Segunda-feira, 26 de agosto de 2019

ISSN 1983-392X

Isabel Franco é destaque no Financial Times

A advogada fala das PPPs em matéria

sexta-feira, 28 de janeiro de 2005

Isabel Franco é destaque no Financial Times

Lula to woo capitalism's high priests at Davos

Luiz Inácio Lula da Silva, Brazil's left-leaning president, will try to sweet-talk many government and business leaders that he once considered his worst enemies at this week's World Economic Forum.

The former union leader, who abandoned his fiery, anti-capitalist rhetoric to win the presidency at his fourth attempt in 2002, has good reason to woo the high priests of capitalism.

He will lead a roadshow in Davos inviting foreign investors to help modernise Brazil's transport system, seen as grossly inadequate for an aspiring global trade power. "Bottlenecks are already penalising our exports, Brazil risks losing international competitiveness," says the National Industry Confederation.

According to one private sector estimate, average transport costs are twice those in Russia and China. The National Transportation Confederation (CNT) says roughly a third of Brazil's roads are in a bad or critical condition.

This year the government is investing R$6bn ($2.23bn, ?1.7bn, £.2bn) in transport infrastructure, twice last year's budget but far short of the R$50bn the CNT says is needed immediately.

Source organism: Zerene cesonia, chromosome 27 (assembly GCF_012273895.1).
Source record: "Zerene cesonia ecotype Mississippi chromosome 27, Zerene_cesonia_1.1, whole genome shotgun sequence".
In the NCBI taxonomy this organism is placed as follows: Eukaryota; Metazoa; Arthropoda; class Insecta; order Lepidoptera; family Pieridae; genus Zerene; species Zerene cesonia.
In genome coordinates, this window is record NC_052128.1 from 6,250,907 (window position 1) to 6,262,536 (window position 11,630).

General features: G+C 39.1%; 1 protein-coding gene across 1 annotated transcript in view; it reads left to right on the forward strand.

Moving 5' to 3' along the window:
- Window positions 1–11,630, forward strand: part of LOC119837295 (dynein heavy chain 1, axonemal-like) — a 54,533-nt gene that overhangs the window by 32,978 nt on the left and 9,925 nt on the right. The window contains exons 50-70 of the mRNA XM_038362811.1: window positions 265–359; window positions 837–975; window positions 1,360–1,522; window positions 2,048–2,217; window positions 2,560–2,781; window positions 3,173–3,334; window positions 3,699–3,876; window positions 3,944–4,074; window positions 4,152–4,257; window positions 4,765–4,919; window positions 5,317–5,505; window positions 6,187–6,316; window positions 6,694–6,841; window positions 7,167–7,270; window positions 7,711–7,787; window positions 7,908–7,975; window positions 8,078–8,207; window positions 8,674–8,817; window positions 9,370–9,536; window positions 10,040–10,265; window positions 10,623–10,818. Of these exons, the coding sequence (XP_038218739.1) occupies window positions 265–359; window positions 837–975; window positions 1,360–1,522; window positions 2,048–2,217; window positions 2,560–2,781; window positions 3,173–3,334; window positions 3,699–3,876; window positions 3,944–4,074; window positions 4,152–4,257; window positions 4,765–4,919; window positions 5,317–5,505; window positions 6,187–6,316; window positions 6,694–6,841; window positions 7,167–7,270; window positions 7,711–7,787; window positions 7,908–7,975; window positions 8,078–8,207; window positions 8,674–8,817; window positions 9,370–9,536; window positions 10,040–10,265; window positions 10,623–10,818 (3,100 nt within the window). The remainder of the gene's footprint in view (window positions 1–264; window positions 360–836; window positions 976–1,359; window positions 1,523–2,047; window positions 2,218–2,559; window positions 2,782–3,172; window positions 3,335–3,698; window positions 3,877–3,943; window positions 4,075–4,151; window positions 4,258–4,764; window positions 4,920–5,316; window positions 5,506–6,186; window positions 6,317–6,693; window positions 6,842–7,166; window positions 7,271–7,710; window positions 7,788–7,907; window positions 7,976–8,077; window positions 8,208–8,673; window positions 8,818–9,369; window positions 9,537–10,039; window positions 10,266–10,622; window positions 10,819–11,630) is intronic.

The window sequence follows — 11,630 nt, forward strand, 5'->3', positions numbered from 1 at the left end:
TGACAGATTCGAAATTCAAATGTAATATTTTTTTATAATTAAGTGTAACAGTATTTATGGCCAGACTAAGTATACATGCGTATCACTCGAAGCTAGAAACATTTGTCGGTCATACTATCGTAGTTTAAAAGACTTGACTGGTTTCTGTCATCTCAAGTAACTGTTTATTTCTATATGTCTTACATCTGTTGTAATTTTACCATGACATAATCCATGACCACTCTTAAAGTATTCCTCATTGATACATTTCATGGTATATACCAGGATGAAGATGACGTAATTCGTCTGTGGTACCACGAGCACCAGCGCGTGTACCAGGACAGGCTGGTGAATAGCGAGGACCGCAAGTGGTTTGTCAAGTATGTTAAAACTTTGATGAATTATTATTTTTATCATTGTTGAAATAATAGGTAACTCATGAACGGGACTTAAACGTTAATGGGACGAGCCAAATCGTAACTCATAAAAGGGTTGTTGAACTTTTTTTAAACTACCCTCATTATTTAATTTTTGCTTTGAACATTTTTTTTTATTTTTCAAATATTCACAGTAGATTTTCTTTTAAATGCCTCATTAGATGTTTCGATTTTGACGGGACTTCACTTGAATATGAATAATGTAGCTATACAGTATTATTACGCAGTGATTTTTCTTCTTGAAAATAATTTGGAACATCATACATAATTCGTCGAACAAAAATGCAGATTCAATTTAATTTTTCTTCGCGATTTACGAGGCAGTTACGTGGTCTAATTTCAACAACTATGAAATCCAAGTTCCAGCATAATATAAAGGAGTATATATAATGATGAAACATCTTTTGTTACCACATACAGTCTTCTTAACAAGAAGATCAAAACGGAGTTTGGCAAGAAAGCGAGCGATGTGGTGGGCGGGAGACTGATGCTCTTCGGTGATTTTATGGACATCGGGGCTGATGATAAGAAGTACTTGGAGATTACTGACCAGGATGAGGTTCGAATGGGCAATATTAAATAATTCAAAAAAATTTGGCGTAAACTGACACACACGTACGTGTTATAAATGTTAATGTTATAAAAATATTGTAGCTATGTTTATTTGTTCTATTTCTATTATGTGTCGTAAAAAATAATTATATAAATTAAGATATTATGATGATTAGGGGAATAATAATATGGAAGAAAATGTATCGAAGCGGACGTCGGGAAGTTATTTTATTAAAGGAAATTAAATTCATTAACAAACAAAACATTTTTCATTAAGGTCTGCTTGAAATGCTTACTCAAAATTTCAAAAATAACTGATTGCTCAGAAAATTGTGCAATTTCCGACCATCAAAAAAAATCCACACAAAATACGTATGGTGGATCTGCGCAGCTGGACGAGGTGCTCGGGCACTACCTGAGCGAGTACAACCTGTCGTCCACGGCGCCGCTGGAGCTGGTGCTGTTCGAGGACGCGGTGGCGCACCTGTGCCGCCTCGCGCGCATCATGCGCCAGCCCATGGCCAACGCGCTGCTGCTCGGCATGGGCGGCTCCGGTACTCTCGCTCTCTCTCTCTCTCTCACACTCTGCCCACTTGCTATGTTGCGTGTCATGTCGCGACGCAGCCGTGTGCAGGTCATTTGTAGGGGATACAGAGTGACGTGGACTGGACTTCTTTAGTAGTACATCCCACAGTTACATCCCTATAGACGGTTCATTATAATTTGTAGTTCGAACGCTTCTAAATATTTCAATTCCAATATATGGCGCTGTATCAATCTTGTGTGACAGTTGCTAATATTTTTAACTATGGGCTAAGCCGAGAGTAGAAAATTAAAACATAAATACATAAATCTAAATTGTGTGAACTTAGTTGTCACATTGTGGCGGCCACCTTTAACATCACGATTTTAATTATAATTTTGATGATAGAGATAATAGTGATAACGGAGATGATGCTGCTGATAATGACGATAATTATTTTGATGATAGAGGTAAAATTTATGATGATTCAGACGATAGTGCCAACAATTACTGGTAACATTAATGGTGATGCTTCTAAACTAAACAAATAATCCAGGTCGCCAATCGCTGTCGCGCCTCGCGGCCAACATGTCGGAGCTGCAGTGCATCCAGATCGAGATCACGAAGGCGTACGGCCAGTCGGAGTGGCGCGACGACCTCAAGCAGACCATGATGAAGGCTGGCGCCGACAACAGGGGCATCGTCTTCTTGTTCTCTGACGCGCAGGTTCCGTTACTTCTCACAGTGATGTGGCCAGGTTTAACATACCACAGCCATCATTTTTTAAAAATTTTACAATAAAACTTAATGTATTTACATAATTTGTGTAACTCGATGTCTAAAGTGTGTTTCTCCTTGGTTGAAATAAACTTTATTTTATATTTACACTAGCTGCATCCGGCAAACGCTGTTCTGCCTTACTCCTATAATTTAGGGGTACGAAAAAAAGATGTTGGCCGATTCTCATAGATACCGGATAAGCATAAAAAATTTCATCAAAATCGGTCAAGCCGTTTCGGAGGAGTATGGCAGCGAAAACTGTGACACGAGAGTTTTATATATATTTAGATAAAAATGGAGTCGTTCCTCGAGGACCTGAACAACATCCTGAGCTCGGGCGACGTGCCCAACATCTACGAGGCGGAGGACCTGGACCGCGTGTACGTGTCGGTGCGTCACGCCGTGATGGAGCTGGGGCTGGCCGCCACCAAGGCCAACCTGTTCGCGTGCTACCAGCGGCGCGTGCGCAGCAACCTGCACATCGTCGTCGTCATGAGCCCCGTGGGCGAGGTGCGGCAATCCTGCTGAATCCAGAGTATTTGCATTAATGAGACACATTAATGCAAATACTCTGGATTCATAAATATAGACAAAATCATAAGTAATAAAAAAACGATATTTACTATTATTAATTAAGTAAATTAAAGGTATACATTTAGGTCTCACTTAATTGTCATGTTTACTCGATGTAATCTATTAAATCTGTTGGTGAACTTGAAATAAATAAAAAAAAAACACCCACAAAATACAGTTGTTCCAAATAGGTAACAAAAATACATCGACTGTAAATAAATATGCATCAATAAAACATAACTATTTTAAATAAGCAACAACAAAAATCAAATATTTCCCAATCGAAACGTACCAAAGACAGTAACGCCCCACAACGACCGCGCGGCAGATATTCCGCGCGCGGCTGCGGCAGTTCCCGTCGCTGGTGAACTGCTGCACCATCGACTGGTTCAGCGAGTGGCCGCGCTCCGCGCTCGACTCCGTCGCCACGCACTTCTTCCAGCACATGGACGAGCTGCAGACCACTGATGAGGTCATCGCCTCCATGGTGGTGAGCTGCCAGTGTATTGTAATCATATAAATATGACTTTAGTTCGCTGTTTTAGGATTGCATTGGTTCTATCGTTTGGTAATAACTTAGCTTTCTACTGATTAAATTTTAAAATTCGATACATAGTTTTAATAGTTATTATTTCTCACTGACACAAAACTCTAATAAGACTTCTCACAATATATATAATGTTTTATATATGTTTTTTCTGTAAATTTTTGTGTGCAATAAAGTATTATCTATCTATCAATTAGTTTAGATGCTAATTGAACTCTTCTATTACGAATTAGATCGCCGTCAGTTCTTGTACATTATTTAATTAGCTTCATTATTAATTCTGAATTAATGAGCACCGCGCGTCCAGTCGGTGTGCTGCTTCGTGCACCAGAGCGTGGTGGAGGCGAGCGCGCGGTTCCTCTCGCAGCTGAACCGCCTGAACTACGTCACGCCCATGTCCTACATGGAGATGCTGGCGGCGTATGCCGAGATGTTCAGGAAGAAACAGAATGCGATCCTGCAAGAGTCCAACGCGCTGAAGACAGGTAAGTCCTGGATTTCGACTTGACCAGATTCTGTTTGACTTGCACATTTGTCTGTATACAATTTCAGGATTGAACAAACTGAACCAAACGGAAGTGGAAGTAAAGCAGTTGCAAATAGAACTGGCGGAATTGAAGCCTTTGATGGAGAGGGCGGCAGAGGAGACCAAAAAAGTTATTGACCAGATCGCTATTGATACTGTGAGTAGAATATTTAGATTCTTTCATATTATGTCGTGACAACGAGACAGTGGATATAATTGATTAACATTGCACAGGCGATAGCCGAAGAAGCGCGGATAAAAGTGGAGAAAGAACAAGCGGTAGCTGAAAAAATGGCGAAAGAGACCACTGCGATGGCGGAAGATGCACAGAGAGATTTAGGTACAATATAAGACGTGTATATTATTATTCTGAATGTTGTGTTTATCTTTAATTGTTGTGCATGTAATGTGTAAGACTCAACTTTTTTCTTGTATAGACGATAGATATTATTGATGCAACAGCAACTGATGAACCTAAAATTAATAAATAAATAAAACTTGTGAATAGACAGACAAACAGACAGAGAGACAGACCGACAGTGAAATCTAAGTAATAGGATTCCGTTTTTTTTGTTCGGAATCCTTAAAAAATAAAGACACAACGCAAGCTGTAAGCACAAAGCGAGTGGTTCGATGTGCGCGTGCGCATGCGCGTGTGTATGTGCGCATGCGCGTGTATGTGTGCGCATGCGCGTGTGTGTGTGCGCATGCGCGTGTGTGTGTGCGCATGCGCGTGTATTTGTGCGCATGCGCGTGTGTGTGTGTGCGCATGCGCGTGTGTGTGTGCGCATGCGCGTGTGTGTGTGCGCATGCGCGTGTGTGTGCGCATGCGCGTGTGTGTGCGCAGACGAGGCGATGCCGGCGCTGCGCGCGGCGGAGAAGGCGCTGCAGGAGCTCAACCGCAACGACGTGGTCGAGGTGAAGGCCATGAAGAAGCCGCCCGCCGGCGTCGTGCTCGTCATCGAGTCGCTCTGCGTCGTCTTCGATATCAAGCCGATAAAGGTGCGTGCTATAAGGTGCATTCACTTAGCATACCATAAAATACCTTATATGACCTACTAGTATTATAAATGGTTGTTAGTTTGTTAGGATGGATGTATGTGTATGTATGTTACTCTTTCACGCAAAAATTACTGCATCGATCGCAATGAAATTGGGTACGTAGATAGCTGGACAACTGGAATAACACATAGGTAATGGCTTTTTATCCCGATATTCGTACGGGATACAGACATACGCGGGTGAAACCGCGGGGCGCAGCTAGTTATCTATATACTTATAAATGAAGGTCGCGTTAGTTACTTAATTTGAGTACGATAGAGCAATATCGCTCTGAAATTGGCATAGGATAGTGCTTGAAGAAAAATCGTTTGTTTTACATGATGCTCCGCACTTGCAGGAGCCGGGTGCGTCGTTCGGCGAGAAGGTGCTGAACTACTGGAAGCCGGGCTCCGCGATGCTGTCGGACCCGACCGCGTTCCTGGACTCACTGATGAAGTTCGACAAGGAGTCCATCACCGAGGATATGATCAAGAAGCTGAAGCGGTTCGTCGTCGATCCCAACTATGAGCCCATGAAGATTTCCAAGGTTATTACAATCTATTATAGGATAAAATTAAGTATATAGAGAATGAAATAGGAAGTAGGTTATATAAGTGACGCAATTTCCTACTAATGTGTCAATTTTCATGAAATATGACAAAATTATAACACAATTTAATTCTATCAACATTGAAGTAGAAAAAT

Mr Lula da Silva's main selling point, in addition to the strongest economic growth in a decade last year, will be recent legislation for public-private partnerships (PPPs). Under the law, the government offers investors financial and legal guarantees including R$6bn in government bonds in case public contractors renege on their obligations.

The PPPs have generated a lot of interest, with law firms, construction companies and pension funds in São Paulo, New York and London setting up special task forces to identify investment opportunities. Multilateral lenders, including the World Bank and the Inter-American Development Bank, have also pledged assistance.

Yet analysts point to a series of potential pitfalls, including possible delays in writing the bylaws to the PPPs. The government is uncertain the first project will be ready this year and presidential elections next year could put many dec-isions on hold.

Other concerns include government attempts to limit the power of industry watchdogs by squeezing their budgets, and undermining them with new legislation and political appointments. "This law would look good in the UK or Germany but there are some serious political issues here," said Isabel Franco, legal council of the American chamber of commerce in São Paulo.

She also said that PPPs could be challenged in the notoriously slow judiciary: "Pioneers will face the risk of an untested law." Paulo Sergio Oliveira Passos, deputy transport minister, insisted that the PPP was "an agile legal instrument" and that "numerous investors" were waiting in line.

Yet judging by the reaction of one US chief executive, Mr Lula da Silva will have to be persuasive in Davos. "We are very interested in the PPPs but we won't be the first to test them," the executive said.

 

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